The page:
chemicalsLike me – like almost anyone – you probably assume that the household products you use every day have gone through one or more health and safety tests before landing on your grocery store shelves. There is even a federal law that supports that assumption, the Toxic Substances Control Act (TSCA) of 1976. 

Unfortunately, there are literally tens of thousands of chemicals used in consumer products that require no testing whatsoever – at least not until a significant number of people get sick.

According to Phillip Landrigan, the Dean of Global Health at Mount Sinai School of Medicine in Manhattan, the TSCA is “an obsolete, toothless, broken piece of legislation.” When it was enacted, the 62,000 chemicals that were already on the market were grandfathered in and, as Landrigan says, “simply presumed safe.”

Asbestos, for example, is a known cancer-causing agent. The EPA banned asbestos in the U.S. in 1989, but that ban was overturned in 1991 by a court of appeals. Today, the TSCA does nothing to prevent its use in such consumer products as roofing materials and auto parts.

Of the more than 20,000 new chemicals that have been introduced since 1976, only five of them have been removed from the consumer market. This is despite the fact that the Center for Disease Control and Prevention has detected measurable levels of hundreds of these chemicals in the blood and urine of just about everybody in the U.S.A.

And if this worries you, if it seems too malevolent or absurd to be believed, you’re not alone. You are participating in a grand and toxic human experiment, whether you like it or not.

‘The Human Experiment’

nachmanDana Nachman is the co-founder of KTF Films. Born and raised in New York, Nachman began her career as a journalist and worked her way up to special projects producer at NBC. She has since moved on to full-time filmmaking, earning a slew of awards along the way: three Emmies, the Edward R. Murrow Award, Cinequest’s Audience Award for Best Documentary, and the Jury Award for Best Documentary at the Washington, D.C. Independent Film Festival.

Her first film, Witch Hunt (2008), tells the story of a group of people wrongly convicted of child molestation in the 1980s. It began as a series of segments for NBC, but grew into a much longer work when the subjects of the documentary were released from prison.

It is an emotional, affecting film that probes the American justice system and drives to the heart of a dark and chilling part of California history.

Nachman followed up that documentary with 2011’s Love Hate Love and now The Human Experiment, which was produced by actor Sean Penn.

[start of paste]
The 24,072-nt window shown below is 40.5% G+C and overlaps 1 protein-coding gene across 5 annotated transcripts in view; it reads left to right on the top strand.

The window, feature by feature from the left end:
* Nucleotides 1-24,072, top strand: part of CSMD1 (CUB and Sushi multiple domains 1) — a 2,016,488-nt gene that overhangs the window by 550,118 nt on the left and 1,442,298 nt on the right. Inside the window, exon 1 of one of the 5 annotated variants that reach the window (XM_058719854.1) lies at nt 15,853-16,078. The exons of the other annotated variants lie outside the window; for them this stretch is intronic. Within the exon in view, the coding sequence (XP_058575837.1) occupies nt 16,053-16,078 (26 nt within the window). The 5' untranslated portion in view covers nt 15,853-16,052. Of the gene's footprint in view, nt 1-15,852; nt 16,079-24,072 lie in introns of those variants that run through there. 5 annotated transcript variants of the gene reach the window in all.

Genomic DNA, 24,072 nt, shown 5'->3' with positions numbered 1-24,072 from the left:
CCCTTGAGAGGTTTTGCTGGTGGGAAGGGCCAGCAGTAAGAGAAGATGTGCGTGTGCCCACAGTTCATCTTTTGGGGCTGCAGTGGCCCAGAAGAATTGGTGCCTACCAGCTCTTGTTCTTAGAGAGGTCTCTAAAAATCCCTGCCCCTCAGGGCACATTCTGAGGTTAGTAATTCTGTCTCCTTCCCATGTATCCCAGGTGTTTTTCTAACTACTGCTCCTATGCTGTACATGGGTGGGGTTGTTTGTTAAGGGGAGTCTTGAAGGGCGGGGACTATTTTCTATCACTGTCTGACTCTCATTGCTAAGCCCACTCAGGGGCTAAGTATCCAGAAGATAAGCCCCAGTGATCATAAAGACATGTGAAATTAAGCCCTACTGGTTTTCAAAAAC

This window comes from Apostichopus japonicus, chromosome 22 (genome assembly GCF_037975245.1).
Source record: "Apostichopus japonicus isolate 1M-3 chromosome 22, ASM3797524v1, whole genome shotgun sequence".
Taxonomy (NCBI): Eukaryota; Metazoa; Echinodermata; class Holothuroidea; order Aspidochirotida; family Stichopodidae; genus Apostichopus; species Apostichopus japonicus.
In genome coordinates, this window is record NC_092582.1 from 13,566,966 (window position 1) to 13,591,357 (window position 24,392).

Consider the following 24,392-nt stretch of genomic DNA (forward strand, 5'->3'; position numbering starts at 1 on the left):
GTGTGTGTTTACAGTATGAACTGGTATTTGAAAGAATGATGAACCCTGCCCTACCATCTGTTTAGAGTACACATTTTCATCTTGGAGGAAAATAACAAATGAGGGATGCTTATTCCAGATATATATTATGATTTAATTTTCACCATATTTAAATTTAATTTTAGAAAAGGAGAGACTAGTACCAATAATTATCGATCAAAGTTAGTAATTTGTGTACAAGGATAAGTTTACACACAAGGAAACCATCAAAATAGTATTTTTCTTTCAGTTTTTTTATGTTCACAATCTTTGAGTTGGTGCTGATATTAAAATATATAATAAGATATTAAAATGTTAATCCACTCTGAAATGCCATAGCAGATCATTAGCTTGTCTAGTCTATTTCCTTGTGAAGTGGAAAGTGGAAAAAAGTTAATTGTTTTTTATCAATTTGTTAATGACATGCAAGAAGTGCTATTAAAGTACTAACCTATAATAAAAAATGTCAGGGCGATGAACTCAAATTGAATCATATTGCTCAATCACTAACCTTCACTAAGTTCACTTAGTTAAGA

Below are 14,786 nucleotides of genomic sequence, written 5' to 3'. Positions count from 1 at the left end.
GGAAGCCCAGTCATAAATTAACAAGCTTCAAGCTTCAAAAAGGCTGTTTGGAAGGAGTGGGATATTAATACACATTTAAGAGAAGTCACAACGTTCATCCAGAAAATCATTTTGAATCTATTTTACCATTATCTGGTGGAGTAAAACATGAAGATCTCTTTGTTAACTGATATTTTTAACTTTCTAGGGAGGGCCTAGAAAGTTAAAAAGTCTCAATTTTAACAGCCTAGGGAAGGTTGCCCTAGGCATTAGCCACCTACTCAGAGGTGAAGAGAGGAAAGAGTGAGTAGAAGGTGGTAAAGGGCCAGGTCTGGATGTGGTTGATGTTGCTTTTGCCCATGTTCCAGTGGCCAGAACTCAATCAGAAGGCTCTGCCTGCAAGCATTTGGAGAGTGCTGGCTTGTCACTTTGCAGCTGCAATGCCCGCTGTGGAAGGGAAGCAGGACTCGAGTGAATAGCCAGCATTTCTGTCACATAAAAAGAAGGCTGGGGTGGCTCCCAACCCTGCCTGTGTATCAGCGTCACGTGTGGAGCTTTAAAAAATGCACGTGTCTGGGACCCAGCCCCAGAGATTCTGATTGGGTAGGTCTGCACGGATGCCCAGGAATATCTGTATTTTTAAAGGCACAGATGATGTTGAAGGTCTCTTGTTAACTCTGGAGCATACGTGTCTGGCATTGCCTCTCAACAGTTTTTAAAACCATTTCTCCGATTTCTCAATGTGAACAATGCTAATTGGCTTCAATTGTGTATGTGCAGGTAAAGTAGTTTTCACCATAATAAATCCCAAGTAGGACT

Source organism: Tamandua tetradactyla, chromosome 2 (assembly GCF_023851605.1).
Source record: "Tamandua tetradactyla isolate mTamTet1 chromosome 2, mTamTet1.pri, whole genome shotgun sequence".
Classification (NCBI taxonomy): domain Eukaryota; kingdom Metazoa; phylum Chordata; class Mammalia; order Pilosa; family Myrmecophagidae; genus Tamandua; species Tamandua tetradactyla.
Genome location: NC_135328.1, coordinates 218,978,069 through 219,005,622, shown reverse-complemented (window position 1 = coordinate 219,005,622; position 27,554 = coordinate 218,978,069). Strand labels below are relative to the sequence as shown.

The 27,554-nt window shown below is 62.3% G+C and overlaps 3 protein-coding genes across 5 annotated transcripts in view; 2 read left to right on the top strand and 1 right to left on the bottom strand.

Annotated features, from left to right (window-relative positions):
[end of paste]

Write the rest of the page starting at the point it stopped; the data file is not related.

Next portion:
I spoke with Ms. Nachman about her new film that she co-directed with Tom Hardy. It follows the personal stories of the people most affected by the thousands of untested chemicals used in consumer products.

Planet Experts: What first drew you to the subject?

Dana Nachman: I still had my job at NBC and I was actually assigned a story about how to rid your home of toxic chemicals. I really didn’t even know that there were toxic chemicals in your home

PE: Yeah, no, I’d consider myself properly paranoid now.

DN: You know, I think you go through a lot of stages with this issue and I did go through a phase where I was very overwhelmed by it, especially because I had little babies at the time. But now I think I’ve come to it from a better place, so I’m not as overwhelmed anymore. But I’ve made a lot a lot of changes, that’s for sure.

One of the very first Google searches I did about it, I read that most items that are on the store shelves in the U.S. are not tested for safety before they get on the market, and I thought, ‘Oh that’s gotta be wrong.’ It didn’t take long to find out that that’s not wrong – that there’s not really a standard of safety for the tens of thousands of chemicals that make up the products that we use – from personal care products to electronics to furnishings, to even things that make up the construction of our homes.

One of the scientists that I interviewed for the NBC series likened your home to a toxic box, and said that with all the windows closed and with all of your items kind of off gassing and running off chemicals, the air quality in your home is much more dangerous that the outside air next to an oil refinery. It was that kind of shocking statistic that made me know I wanted to do a feature documentary on it.

PE: Could you summarize why is there no standard? Why have we come to the point where we’re living in this toxic box?

DN: There’s so many reasons and I think it’s really complicated. It’s something that most of us don’t know a lot about, so people have not come out in force yet to say that we want a level of safety. Frankly, I think people just think that they are tested already. There’s a lack of knowledge, a lack of education on that, and I think marketing plays a lot into it.